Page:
Advice From Aunty Mavis
A guide to social etiquette and life’s mysteries for the cosmopolitan, well educated and occasionally confused.
Dear Aunty Mavis,
At the traffic lights I am happy to part with a little loose change, but I really object to being disturbed while I am eating. On the other hand I realize that guitar men and transvestites have not been blessed with a fortunate life like us readers of your newspaper.
So my normal response of telling them to piss off is probably not appropriate. How should I handle these interruptions more elegantly?
Dear Outdoor Eater,
Presumably you mean when you are eating at a food stall and a guitar man or a transvestite dancer comes by and performs in front of you hoping for a donation rather than you are eating in your car at a traffic light. One should never eat in a motor car. It’s vulgar.
Drinking is permissible: cocoa from a thermos flask or champagne from the in-car wine cooler, but never food. Eating in a motor car is on the same low level of vulgarity as using a mobile phone or any electronic gadget in a restaurant. Or in the chamber of the House of Representatives.
Eating is a serious business and requires an attentive mind and attitude. Like you, I do not care to be disturbed while dining, just as I don’t like to be disturbed when I am listening to Opera, making love or painting my toe nails. However, the laws of hospitality overrule personal comfort and convenience, especially when it is possible that an unexpected guest, even an unwelcome guest, may be a heaven sent opportunity to entertain an angel unaware.
If I may be brutally frank, you sound like you would like to be a charitable person. But know at present you are not because you recognize you have a grudging spirit and think you are superior to these people. I guess it depends what you consider to be the criteria for “a fortunate life” as compared to others. Surely not the amount one has in the bank? Why many of the rich people in this country are very ‘poor’ specimens of humanity indeed.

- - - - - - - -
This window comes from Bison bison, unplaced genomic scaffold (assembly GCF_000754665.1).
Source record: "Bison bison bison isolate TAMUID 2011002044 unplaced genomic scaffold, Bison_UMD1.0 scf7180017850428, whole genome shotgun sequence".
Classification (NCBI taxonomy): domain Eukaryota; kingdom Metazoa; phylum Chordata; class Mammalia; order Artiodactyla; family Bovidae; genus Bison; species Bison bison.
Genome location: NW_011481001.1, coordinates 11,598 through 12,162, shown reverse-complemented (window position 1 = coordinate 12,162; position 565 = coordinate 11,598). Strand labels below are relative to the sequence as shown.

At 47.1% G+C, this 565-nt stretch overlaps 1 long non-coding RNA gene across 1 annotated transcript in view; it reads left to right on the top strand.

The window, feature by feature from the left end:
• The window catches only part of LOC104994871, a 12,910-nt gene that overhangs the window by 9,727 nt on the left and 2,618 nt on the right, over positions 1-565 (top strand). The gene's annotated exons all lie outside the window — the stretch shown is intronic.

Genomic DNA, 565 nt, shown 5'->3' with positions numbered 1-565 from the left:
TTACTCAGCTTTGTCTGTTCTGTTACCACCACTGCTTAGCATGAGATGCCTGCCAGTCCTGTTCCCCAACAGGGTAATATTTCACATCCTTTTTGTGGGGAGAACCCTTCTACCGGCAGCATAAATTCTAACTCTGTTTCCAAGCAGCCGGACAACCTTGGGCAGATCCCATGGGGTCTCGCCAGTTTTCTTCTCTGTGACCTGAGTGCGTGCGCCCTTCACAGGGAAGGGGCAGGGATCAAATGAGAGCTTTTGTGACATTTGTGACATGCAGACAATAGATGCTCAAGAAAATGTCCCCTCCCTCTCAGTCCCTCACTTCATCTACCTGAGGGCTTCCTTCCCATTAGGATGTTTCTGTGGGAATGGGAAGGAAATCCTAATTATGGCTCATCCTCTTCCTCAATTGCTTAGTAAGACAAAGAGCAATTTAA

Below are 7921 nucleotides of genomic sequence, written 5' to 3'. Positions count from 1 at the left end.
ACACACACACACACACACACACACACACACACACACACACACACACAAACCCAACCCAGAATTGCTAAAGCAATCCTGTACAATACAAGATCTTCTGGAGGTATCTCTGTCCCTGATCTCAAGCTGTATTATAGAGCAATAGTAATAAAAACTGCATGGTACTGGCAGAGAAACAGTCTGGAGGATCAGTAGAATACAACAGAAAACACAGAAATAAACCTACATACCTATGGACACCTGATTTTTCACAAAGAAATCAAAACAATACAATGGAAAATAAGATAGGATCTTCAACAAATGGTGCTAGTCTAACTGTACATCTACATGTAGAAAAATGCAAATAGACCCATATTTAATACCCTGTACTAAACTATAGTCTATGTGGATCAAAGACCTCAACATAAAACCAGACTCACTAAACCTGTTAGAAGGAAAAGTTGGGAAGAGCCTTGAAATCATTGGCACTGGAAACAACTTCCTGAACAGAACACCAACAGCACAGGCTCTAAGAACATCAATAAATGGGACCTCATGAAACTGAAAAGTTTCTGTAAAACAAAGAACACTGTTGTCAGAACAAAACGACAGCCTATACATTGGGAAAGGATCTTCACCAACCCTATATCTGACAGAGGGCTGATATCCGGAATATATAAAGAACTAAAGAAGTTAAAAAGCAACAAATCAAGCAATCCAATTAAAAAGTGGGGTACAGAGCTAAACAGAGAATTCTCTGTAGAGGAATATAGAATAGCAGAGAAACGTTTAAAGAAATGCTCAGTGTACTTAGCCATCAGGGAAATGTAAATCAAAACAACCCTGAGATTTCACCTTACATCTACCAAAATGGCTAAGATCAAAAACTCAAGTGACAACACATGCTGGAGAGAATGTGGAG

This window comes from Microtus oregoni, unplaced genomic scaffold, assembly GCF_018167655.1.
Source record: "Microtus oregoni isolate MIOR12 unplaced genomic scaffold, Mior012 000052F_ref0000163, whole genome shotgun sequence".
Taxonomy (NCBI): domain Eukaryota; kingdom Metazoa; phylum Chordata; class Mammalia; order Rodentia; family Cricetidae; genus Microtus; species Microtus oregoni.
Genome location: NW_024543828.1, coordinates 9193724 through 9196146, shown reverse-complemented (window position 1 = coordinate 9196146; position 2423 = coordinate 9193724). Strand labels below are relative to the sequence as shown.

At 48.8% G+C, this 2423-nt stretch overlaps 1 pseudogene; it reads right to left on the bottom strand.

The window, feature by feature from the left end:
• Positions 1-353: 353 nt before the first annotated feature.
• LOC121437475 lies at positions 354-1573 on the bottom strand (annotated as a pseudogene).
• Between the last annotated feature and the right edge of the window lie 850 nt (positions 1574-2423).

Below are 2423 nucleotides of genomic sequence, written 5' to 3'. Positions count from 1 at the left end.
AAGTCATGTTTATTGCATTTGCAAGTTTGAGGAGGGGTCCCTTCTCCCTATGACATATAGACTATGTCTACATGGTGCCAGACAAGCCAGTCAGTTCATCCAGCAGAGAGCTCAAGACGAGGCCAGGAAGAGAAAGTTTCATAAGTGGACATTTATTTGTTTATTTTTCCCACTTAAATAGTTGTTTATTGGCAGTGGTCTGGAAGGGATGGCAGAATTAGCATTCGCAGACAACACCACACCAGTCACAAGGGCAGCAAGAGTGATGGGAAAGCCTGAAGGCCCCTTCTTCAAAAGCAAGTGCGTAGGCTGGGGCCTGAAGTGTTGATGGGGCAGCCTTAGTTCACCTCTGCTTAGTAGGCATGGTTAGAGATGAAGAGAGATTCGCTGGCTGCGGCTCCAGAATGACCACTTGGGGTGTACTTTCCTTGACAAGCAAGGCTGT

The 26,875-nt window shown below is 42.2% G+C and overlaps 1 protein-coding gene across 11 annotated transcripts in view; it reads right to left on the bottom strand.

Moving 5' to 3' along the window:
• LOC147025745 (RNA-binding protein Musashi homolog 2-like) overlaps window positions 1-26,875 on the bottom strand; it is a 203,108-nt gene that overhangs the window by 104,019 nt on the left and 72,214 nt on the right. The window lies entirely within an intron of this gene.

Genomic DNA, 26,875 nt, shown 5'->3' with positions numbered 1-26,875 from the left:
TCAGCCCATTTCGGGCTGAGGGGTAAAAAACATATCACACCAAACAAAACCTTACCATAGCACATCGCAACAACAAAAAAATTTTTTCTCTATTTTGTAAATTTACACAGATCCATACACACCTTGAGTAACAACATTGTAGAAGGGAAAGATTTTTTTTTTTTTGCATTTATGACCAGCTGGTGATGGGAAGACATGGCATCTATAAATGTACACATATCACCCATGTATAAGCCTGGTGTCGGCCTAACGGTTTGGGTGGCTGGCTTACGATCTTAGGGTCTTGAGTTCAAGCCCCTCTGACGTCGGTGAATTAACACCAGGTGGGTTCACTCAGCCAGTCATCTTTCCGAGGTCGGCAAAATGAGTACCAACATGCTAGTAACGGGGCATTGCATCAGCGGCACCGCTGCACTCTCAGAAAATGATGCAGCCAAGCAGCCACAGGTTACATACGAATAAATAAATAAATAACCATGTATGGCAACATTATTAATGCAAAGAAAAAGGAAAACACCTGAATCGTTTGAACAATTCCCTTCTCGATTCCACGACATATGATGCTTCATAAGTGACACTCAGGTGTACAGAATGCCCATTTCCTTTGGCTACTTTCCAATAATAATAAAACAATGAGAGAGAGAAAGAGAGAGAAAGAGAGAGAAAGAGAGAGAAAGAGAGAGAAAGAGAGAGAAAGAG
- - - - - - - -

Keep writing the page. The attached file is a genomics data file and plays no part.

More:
Besides you seem to give with a grudging spirit – a “small change” mentality. So long as it doesn’t really cost you anything or dig deep into your pockets.
I suggest you keep your money – small change and all – until you have found the freedom to be really generous – for generosity’s sake – and not in any way to make you feel good about yourself.
Perhaps it is opportune to recall – while the President is in England – an English story. Some years ago, that darling saint Mother Teresa was in London and asked a British politician who managed charitable funds if he would give her $2 million so she could build a refuge for drug addicts and prostitutes who wanted to change their lives.
The politician made all sorts of excuses why he didn’t want to give her the money but finally gave in and grudgingly said, “Oh, alright. I’ll let you have what you want.”
A week later Mother Teresa got the cheque. Then she said to one of her nuns, “Send it back to him. We won’t accept this money. It was not given with love.” And they sent it back.
A few days later someone she didn’t know, completely unconnected with the British government, who knew nothing of her plans sent her $2 million.
The moral of the story? Good things are achieved only with love.
I don’t want to be too harsh on you because I feel your heart is in the right place – it’s just not pure and sensitive enough yet. And we are all like that. But your heart is telling you it wants to be pure and loving. Perhaps that will happen when you realize, that despite whatever we have in the bank or whatever car we drive or where we live or what we own, we are all beggars.
Because everything in life is a gift. Everything we have is ultimately given to us. Why, even our own lives are a gift. Only a fool – and there are a lot of them around in this country – believes he or she has what they own because they have earned it or stolen it, as is often the case here. It is only when we recognize that whatever we have it is a gift that we can then sincerely and generously share what we have with others.
You and I can’t change poverty in Indonesia. But we can be instruments of change by changing our attitudes. And the first thing many of us have to change is the attitude that mistakenly allows us to think for even a second that we are superior – to anyone.
Next time a beggar comes to you when you are eating – instead of saying “piss off,” why not say, “Brother/Sister, would you like to sit beside me and share my meal?”
If you wish your response to be elegant you need to realize that a request for help is not an “interruption” but an opportunity for you to become more yourself. And we become fully human the more we reach out to others.
Yes I know there are a lot of fraud beggars out there and that sometimes it is a rip off. But how many times a day or a week are you seriously asked for help? Probably not enough to lump all these unfortunate people into the same category.
Any opportunity any of us has for treating another human being with compassion and respect is to be valued. Even if all we have to give is a kind word said respectfully.
I think you are a good person, otherwise you wouldn’t have worried about this matter.
I hope you become a great person. You’ll need beggars to help you become so. You see, they are a gift to us. They are the ones who enrich us in the deepest sense.